Generic drugs are medications that have comparable medicinal ingredients as the original brand name drug, but which are generally cheaper in price. Nearly 1 in 3 drugs dispensed are "generic". They undergo testing to ensure that they are similar to their "brand" counterparts in:
- Active Ingredient (e.g. "Pravastatin" is the active ingredient in brand name Pravachol)
- Dosage (e.g. 10 mg of the active ingredient)
- Safety (e.g. same or similar side effects, drug interactions)
- Performance (e.g. 10 mg of a "generic" can be substituted for 10 mg of the "brand" and have the same therapeutic result)
- Intended use (e.g. both "generic" and "brand" would be prescribed for the same conditions)
What this means is that "generic" medications can be used as a substitute of their brand equivalents with the comparable therapeutic results. There are a few exceptions (examples are outlined at the end of this page) and as always you should consult your physician before switching from a brand name medications to a generic or vice versa.
What differences are there between generic and brand?
While generics and brand equivalent drugs contain the same active ingredients, they may be different in the following ways:
- Appearance (e.g. the scoring or markings)
The color, shape and size of the medication come from the fillers that are added to the active ingredients to make the drug. These fillers that are added to the drug have no medical use and do not to change the effectiveness of the final product. A generic drug must contain comparable active ingredients and must have a comparable strength and dosage as the original brand name equivalent. Generic drugs can be more cost effective than purchasing the brand name.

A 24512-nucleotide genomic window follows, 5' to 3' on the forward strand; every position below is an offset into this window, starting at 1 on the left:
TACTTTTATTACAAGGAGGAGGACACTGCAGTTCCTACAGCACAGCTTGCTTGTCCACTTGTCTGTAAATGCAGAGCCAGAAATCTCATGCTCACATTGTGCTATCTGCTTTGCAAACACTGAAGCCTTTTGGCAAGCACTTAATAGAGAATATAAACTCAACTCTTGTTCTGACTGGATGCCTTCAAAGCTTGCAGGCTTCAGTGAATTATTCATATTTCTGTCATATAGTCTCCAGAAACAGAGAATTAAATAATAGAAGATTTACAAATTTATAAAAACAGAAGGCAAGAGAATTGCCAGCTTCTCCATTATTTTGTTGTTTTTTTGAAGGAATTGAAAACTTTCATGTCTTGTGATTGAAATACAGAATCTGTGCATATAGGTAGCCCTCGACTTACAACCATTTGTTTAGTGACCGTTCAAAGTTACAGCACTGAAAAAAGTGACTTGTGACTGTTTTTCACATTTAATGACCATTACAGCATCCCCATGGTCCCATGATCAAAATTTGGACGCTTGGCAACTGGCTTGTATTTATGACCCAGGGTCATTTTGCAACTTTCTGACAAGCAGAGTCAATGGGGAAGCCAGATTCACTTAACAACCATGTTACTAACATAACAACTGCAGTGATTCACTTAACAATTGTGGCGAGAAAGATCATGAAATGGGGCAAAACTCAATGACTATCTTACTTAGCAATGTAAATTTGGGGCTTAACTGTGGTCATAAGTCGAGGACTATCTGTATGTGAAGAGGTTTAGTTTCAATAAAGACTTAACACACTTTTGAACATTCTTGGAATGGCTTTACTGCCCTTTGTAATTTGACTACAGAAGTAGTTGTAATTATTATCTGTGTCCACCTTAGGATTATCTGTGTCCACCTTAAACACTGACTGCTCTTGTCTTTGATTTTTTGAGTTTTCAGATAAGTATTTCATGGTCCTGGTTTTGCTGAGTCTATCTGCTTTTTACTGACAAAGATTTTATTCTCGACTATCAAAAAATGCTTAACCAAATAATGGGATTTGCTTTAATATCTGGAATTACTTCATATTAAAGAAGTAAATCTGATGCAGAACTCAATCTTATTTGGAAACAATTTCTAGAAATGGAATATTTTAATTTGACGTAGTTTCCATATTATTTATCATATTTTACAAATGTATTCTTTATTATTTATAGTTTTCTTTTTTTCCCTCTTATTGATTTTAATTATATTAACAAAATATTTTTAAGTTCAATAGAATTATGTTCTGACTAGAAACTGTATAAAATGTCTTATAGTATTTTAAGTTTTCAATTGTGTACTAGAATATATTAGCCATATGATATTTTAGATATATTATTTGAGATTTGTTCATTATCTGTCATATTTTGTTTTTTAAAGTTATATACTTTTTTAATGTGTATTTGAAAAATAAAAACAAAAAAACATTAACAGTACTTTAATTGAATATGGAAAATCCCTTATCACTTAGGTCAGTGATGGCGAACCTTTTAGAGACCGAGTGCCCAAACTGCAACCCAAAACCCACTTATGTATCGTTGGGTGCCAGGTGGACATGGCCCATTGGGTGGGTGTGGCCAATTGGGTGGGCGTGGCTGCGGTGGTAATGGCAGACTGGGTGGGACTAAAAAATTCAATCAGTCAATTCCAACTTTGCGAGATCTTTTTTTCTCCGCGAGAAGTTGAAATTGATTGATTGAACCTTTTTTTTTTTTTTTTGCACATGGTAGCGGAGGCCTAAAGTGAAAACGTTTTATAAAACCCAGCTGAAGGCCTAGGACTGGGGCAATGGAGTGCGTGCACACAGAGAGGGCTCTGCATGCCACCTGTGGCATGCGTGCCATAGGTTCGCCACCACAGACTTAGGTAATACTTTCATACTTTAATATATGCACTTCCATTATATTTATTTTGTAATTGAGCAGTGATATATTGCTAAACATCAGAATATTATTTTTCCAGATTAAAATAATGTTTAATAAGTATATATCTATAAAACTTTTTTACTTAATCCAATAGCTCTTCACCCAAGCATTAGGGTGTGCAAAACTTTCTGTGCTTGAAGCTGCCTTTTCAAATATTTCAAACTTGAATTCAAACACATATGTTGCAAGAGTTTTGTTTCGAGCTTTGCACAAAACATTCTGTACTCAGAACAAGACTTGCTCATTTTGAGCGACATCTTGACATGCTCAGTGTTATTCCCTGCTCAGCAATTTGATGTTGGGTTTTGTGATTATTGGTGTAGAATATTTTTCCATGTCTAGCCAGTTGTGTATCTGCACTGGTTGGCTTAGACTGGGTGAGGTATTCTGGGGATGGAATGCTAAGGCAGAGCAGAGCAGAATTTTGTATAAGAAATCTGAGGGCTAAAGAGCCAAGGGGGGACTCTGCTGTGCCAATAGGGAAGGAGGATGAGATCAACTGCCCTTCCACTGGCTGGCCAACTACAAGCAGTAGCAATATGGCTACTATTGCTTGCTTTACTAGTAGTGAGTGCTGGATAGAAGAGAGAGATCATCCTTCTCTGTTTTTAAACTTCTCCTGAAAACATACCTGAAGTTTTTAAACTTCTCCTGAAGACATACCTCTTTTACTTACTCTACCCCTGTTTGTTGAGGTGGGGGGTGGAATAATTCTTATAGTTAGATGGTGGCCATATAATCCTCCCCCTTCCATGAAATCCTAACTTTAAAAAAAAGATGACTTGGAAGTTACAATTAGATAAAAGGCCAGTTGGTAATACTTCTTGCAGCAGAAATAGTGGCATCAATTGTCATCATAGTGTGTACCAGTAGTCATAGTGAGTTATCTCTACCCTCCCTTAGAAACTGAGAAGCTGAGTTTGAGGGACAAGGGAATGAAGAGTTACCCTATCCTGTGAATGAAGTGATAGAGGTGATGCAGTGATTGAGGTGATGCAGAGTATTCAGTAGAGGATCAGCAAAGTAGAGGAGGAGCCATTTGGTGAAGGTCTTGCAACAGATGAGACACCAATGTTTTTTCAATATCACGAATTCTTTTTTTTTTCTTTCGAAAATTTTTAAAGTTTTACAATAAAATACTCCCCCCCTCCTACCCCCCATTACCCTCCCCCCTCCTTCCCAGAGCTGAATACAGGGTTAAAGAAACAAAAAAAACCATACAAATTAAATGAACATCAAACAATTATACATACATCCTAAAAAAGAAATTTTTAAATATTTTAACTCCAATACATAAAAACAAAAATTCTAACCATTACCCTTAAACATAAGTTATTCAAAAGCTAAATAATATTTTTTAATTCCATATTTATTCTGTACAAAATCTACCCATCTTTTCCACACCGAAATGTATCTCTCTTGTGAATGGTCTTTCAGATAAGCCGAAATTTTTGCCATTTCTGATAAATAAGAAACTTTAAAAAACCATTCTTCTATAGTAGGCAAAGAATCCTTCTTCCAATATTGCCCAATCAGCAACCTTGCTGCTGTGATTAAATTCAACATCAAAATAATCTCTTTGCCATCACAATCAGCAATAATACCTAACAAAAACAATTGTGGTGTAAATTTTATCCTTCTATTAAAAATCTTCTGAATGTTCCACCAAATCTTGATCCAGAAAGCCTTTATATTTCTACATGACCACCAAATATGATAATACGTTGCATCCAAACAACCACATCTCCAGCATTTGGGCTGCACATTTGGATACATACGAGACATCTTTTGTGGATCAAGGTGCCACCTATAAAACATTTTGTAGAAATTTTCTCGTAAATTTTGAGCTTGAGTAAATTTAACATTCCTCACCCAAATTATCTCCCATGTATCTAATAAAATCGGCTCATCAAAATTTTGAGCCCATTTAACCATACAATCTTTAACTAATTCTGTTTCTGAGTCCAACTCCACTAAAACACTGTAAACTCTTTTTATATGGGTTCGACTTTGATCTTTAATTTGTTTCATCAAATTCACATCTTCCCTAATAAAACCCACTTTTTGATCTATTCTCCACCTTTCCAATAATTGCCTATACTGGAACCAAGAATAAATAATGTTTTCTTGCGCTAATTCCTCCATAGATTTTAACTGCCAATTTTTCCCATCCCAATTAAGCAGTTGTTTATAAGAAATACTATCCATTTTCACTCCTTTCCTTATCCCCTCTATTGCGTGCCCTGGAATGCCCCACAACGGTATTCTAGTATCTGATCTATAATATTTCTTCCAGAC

Why do generics cost less than the brand name equivalents?
When a new drug is "invented", the company that discovered it has a patent on it that gives them the exclusive production rights for this medication. Once the patent expires in a country, other companies can bring the product to market under their own name. This patent prevents other companies from copying the drug during that time so they can earn back their Research and Development costs through being the exclusive supplier of the product. After the patent expires however, other companies can develop a "generic" version of the product. These versions generally are offered at much lower prices because the companies do not have the same development costs as the original company who developed the medication.
The main thing to realize here though is that the two products are therapeutically equivalent. They may look different, and be called something different.
How are Generic drugs tested to ensure quality and efficacy?
Generally speaking, the two most generally accepted methods to prove the safety of a generic version of a drug are to either repeat most of the chemistry, animal and human studies originally done, or to show that the drug performs comparably with the original brand name drug. This second option is called a "comparative bioavailability" study. During this type of study, volunteers are given the original drug, and then separately later the generic drug. The rates at which the drug is delivered to the patient (into their blood stream or otherwise absorbed) are measured to ensure they are the same. Because the same active ingredient is used the major concern is just that it delivers the common chemical(s) at the same rate so that they have the same effect. Please note that the methods that the manufacturers use may vary from country to country.